Little did I realize that people would pick this story up, and you know, when you start picking up a story, people start adding things to it, taking things away, things of that nature, and it gets all mixed up. Let me just say it again: This is the truth here, because I’m the one that started this. First, I’ve always believed in you, and you’ve always believed in me. Many of you know that I’ve preached to 106 million households in the United States of America. Our total outreach of our ministry is 2.9 billion people worldwide, translated in 14 different languages. Why? Because the Lord should go in every available voice, every available outlet, and that’s exactly what we’re doing. And God has been so good.
So I wanted to explain it to this partner, so you can tell somebody, I’m not asking you to pay for my plane. The Lord said, “I didn’t ask you to pay for it, I ask you to believe for it.” That is what I said. So I’m believing and I want you to believe with me. But I have to say this: that a lot of people have called me and said, “I want to get involved in that new plane you’re believing for.” I said, “Well, that’s up to you. But I never asked you for it.” And there’s nothing wrong with asking you for it. That’s not the issue. But I didn’t, because I’m following the direction that the Lord told me. He said, “Just believe me,” and I will.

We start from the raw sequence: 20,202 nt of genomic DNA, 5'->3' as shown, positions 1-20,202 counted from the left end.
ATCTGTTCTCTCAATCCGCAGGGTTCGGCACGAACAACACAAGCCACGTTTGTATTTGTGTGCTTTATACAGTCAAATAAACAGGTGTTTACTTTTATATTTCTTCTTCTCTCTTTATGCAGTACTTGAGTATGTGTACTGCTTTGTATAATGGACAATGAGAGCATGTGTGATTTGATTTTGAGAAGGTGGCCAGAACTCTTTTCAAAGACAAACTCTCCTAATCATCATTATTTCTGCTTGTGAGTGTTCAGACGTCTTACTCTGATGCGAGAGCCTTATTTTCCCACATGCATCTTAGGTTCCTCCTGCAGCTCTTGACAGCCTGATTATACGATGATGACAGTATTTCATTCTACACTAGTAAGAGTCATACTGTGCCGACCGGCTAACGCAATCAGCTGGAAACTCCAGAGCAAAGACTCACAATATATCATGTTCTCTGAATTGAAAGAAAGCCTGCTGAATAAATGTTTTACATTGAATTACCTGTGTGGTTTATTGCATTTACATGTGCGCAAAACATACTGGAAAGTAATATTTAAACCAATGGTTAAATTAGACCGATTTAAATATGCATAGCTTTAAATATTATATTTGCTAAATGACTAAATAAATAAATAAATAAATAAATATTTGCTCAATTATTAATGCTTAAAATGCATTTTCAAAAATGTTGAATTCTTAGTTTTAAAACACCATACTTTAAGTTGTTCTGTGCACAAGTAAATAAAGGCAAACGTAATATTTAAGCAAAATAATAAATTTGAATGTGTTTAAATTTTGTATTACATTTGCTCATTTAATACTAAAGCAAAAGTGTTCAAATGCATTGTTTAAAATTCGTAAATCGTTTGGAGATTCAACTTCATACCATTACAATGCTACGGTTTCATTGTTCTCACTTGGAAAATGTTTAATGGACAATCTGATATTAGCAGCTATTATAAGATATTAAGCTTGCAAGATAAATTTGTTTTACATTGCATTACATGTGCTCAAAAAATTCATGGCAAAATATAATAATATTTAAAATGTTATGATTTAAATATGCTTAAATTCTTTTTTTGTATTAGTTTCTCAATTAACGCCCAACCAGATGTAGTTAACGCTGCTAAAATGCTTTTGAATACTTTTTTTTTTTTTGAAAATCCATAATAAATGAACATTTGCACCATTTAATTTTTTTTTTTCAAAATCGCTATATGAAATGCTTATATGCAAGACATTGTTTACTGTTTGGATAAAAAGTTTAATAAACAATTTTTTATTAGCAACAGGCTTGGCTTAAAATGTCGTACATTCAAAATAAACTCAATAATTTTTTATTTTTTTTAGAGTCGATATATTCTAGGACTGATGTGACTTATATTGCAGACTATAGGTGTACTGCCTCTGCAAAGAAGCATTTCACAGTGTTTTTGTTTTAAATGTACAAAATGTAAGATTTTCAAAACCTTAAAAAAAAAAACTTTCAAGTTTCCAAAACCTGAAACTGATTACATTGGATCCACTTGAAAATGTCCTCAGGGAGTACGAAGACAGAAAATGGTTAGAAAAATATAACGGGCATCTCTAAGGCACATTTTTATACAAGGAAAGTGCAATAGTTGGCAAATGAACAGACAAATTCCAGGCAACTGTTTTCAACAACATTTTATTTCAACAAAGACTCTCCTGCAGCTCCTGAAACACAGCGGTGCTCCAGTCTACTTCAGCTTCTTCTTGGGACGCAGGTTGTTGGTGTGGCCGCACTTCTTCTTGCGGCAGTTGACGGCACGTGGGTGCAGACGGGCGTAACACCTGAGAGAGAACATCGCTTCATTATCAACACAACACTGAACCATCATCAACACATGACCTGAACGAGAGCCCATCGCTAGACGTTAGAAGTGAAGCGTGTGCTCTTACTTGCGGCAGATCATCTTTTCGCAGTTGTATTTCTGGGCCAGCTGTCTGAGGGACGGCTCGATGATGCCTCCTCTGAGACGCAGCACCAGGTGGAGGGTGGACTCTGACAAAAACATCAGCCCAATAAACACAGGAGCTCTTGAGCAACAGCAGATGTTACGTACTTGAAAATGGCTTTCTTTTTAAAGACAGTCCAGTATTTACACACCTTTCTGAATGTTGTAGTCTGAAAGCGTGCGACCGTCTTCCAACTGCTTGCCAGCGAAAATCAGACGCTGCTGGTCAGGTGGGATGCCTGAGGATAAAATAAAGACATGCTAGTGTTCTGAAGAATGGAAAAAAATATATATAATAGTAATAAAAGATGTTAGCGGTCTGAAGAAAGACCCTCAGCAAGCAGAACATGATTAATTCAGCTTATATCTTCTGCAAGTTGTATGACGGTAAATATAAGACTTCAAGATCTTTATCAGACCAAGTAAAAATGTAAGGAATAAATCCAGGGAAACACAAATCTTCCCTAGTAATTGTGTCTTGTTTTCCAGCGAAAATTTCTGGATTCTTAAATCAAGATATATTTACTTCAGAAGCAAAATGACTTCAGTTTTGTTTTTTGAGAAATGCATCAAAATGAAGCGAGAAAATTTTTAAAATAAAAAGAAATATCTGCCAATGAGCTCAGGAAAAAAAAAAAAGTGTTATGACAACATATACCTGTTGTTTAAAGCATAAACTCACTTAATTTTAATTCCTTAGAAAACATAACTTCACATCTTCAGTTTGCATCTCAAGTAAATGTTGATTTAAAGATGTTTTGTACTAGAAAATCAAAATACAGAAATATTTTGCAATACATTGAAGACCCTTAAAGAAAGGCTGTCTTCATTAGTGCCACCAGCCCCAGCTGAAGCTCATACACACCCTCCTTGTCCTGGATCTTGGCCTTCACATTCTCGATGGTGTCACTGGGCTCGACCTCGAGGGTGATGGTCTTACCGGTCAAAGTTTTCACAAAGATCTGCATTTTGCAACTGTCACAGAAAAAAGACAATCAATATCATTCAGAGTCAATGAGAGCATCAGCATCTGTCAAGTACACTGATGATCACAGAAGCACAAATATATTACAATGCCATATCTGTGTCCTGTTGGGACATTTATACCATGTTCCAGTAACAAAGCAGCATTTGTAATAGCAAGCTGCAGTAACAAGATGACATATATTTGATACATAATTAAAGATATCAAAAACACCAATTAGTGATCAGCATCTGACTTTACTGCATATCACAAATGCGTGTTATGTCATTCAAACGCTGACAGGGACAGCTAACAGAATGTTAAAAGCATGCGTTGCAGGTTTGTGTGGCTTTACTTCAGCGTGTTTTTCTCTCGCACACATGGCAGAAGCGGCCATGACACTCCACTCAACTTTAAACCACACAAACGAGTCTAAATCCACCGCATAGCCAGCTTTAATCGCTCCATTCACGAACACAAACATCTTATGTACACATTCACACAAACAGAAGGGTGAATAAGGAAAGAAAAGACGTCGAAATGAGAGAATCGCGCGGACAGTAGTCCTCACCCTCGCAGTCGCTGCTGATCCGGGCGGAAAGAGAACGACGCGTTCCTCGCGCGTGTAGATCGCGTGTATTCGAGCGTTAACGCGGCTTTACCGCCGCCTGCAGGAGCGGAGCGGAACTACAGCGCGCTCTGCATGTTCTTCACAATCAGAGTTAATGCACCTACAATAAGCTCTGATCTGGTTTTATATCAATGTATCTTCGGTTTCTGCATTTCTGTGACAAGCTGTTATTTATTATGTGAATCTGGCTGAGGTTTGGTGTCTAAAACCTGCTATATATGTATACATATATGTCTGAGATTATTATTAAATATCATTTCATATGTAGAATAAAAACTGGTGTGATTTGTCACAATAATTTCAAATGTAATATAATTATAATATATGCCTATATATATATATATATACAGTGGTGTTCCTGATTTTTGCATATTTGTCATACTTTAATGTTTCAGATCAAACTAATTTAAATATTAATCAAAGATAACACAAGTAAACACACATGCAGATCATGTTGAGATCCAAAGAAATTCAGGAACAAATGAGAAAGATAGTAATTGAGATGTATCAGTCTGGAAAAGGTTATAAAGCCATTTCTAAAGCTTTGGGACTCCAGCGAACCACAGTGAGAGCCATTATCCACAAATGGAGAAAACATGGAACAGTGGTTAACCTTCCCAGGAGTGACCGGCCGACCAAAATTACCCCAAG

So I’m not discouraged. I’m not depressed. In fact, I am excited. I have never had this much press in my life! That’s negative. It don’t make no difference. My face is on all these different things! Who would have thought that I’d be on FOX News? On Good Morning America? Good lord! CNN! All these different things. My lord.
I mean, so I want to say, you know, I know you picked this thing up. And I know people thought I was doing something wrong. I don’t dupe nobody. I’ve always been honest. Forty years, I’ve been preaching this gospel, and I never had a scandal. And this is not a scandal. This, what I’m doing today, which you’ve heard, is to let you know the truth. To let you know what’s happening, and what I have done to keep my… to show you everything in my life. We’ve always been open and honest. And you know that.
So I just wanted to say that. Thanks, partners and friends. I’m praying for you every day, and I know you’re praying for us, and to all you other people that may not understand this, you have that right. I will not defend myself, because I didn’t do nothing wrong. And I mean that sincerely.